Eclectic Video Store Brings Old Hollywood to Life


Under a lobby card for the 1943 Ole Olsen-Chic Johnson comedy "Crazy House," Donovan Brandt is chuckling over a printout detailing the quirky habits of customers of a video store unlike any other--Eddie Brandt's Saturday Matinee.

"I can't believe I still rent 'Lucy' and 'Twilight Zone,' " said Brandt--the long-haired executive of the family business founded by his father, Eddie. He studies the printout as his mother, Claire, and sister Heidi Aucelluzzo bustle about, getting ready to open for the day. "They were great shows, but there are marathons every year and they're still on, and here we rent them like they were brand-new."

Nearby, units of nationwide video rental chains are drumming up business by putting out 50 copies or more of "Hercules." The Brandts have two copies of Disney's latest animated feature, but they make up for it by renting out the old American films and TV shows that are closer to their customers' hearts. And although growth in the $9-billion-a-year video rental industry lately has been flatter than a laserdisc, the Brandts are purchasing a larger building so they can expand.

After 20 years at 6310 Colfax Ave. in North Hollywood--a windowless cinder-block building with the feel of the thrift store it once was--the Brandts are planning this summer to move their unique inventory of 45,000 movies--many of them obscure titles only a true movie buff could appreciate--plus thousands of lobby cards and posters and millions of old stills and news photos to a roomier store at 5006 Vineland Ave., where customers can stretch out on sofas and sip coffee.

"We've been out of room for five years," Donovan Brandt said. "To be honest with you, there are more people and more telephone calls than we can handle."

The family's formula for success doesn't attract imitators:

They are open only five days a week, no later than 6 p.m. They shun 99-cent specials and even raised their prices recently. They rely on word-of-mouth, limiting ad buys to a few column inches a year in collector magazines. Yet they maintain a roster of 20,000 active customers. More than 300 clients--many from the East Coast--rent by mail and make up 10% of the store's rental business.

"Our reputation is our inventory," Donovan Brandt said.

A video store is considered large if it stocks 10,000 to 12,000 tapes. Outlets of the nationwide Blockbuster Video chain, spokeswoman Liz Greene said, average 6,000 to 10,000. But Saturday Matinee stocks 2,000 tapes for sale and 43,000 for rent.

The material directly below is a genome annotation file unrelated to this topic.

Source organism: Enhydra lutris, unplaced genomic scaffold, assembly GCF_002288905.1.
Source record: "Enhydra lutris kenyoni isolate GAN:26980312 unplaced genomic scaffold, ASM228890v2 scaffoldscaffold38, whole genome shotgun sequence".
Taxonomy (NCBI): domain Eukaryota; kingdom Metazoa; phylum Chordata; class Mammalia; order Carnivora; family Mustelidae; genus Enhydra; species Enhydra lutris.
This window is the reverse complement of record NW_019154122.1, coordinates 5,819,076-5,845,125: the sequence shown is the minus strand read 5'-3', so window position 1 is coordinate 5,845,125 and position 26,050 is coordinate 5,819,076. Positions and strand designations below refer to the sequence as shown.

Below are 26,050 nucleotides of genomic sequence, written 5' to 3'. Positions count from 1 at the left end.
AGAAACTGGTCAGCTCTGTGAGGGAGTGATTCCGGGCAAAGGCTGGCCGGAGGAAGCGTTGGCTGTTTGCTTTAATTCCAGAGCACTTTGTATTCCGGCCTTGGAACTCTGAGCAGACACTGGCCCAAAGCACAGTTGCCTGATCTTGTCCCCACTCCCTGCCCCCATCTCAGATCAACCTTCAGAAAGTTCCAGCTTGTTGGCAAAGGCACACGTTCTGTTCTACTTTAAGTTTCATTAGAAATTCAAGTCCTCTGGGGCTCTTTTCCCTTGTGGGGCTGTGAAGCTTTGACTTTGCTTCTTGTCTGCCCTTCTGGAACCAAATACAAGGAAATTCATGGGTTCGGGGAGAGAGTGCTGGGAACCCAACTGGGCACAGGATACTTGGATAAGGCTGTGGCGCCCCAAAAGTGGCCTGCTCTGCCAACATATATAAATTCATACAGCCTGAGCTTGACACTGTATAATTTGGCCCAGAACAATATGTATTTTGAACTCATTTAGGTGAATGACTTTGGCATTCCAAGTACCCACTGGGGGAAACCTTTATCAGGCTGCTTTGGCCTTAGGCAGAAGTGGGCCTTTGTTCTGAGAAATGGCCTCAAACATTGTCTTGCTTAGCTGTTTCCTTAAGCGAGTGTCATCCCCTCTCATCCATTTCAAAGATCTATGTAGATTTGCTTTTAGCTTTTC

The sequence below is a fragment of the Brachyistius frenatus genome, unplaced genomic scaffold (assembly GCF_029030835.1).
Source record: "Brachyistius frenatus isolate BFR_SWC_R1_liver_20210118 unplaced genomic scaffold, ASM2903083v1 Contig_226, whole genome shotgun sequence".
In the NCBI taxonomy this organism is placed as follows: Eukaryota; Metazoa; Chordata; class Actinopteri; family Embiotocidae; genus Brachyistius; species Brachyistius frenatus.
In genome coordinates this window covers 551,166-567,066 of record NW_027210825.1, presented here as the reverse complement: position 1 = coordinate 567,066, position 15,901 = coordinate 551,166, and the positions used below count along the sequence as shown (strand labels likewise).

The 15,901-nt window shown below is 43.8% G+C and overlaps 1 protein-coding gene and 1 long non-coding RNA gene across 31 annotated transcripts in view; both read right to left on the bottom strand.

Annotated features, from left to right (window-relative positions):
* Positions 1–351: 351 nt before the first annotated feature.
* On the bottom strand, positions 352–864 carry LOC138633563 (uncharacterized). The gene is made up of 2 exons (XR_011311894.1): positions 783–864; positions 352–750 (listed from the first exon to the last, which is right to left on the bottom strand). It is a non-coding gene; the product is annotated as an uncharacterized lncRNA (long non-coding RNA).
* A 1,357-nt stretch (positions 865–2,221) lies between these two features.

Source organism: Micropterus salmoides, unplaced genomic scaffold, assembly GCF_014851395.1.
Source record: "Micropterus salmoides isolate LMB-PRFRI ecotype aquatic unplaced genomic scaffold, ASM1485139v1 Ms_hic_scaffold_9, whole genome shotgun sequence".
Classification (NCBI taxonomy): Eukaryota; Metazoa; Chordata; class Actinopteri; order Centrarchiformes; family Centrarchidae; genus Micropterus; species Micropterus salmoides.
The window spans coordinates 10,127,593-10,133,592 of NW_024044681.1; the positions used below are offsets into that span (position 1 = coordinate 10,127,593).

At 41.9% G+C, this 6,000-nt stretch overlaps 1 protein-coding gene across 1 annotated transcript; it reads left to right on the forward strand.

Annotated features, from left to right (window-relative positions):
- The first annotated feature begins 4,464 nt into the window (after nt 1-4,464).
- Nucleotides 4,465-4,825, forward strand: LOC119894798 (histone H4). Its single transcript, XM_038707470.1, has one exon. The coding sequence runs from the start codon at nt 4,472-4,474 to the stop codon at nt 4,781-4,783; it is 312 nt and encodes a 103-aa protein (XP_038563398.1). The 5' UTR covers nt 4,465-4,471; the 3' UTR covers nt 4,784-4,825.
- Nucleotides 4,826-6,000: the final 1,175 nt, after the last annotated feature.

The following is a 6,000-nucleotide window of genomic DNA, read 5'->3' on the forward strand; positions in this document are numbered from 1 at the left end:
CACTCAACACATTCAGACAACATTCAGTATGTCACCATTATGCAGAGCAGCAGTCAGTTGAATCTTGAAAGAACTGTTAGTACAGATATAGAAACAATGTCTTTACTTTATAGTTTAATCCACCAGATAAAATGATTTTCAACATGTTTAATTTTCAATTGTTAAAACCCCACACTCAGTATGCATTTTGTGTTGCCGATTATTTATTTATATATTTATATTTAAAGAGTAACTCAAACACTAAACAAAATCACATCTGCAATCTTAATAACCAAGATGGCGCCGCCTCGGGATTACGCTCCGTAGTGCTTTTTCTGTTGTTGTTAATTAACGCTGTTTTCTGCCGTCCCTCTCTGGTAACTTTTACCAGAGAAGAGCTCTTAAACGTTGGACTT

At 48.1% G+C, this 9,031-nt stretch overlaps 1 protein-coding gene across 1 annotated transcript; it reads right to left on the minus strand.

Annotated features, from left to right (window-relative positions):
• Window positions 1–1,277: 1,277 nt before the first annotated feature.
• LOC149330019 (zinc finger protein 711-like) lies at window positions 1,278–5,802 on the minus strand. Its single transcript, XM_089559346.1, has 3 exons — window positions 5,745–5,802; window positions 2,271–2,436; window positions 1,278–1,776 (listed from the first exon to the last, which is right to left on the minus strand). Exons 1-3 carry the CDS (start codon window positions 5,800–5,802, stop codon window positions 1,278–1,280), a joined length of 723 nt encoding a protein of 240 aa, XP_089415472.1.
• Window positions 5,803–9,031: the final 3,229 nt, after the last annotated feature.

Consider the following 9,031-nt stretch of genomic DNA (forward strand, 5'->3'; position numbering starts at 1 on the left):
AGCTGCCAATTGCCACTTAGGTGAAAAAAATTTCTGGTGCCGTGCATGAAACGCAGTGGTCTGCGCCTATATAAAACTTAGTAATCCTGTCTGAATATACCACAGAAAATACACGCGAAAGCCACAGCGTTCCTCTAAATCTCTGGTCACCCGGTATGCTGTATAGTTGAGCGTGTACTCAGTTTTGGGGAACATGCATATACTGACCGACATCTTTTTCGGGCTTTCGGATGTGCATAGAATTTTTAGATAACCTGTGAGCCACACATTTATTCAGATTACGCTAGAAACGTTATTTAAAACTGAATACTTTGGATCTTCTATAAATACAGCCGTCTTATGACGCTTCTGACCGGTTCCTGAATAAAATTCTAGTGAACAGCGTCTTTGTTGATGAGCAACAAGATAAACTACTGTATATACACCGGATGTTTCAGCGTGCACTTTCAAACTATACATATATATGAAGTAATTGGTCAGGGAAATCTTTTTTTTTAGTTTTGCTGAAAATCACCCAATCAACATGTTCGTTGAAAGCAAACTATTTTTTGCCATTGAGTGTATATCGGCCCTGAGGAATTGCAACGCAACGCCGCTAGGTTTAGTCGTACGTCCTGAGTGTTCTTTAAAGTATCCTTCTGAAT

The Brandts' extensive collection was acquired over many years. Eddie and Claire, former Hanna-Barbera animators, went into retailing in 1969 with a boxful of old stills for a dime each.

They constantly prowled around town for old posters. As the business grew, they bought out warehouse-sized private collections and, along the way, the photo morgue of the defunct Los Angeles Herald newspaper. They got into videos on the industry's ground floor, stocking the first Beta-format tapes introduced in the mid-1970s.

Now the four family members are co-owners, with Donovan shouldering day-to-day operations. Three employees answer phones and do shipping and filing.

The videos now pretty much overrun the store--displayed horizontally to save space, but the Brandts still do a brisk business in lobby cards, posters and photos, which sell at $6 per still or publicity shot and $10 per news photo. Many are printed from negatives, bringing a profit of 95% on annual revenue in the mid-five figures, Donovan said.

The store's 1997 sales and rentals produced revenue in the mid-six figures, he added, with profit in the range of 20% in that segment. Most business was in feature films, but--thanks to Lucy and Desi--18% was brought in by videotapes of TV programs. In addition, 8% of revenue was in the documentary segment, and more than 10% was in silent and foreign films--reflecting the esoteric tastes of the industry professionals who troop into the store for recreation and work.

Michael Danahy, a producer at E! Entertainment Television, recently sent an aide to collect photos taken at the scenes of two tragic Hollywood deaths for episodes of a new series, "Mysteries & Scandals."

"It's easy to find glamour shots of old movie stars, but to find photographs of a corpse is not as easy," Danahy said.

The video collection is a favorite source among film researchers. Carolyn Chriss, for one, has fielded assignments from writers composing scripts set in the past.

"They will want the language of an era and to find out the way people were talking; I'll just go and get out whole bunches of movies and listen to the dialogue," she said.

The Brandts have two major headaches: steep premiums for casualty insurance against the loss of inventory, and the occasional customer slow to return Saturday Matinee's stock-in-trade.

"They try to keep those irreplaceable movies," Aucelluzzo said. "But we put a hefty charge on their credit cards and then go banging on their doors to get them back."

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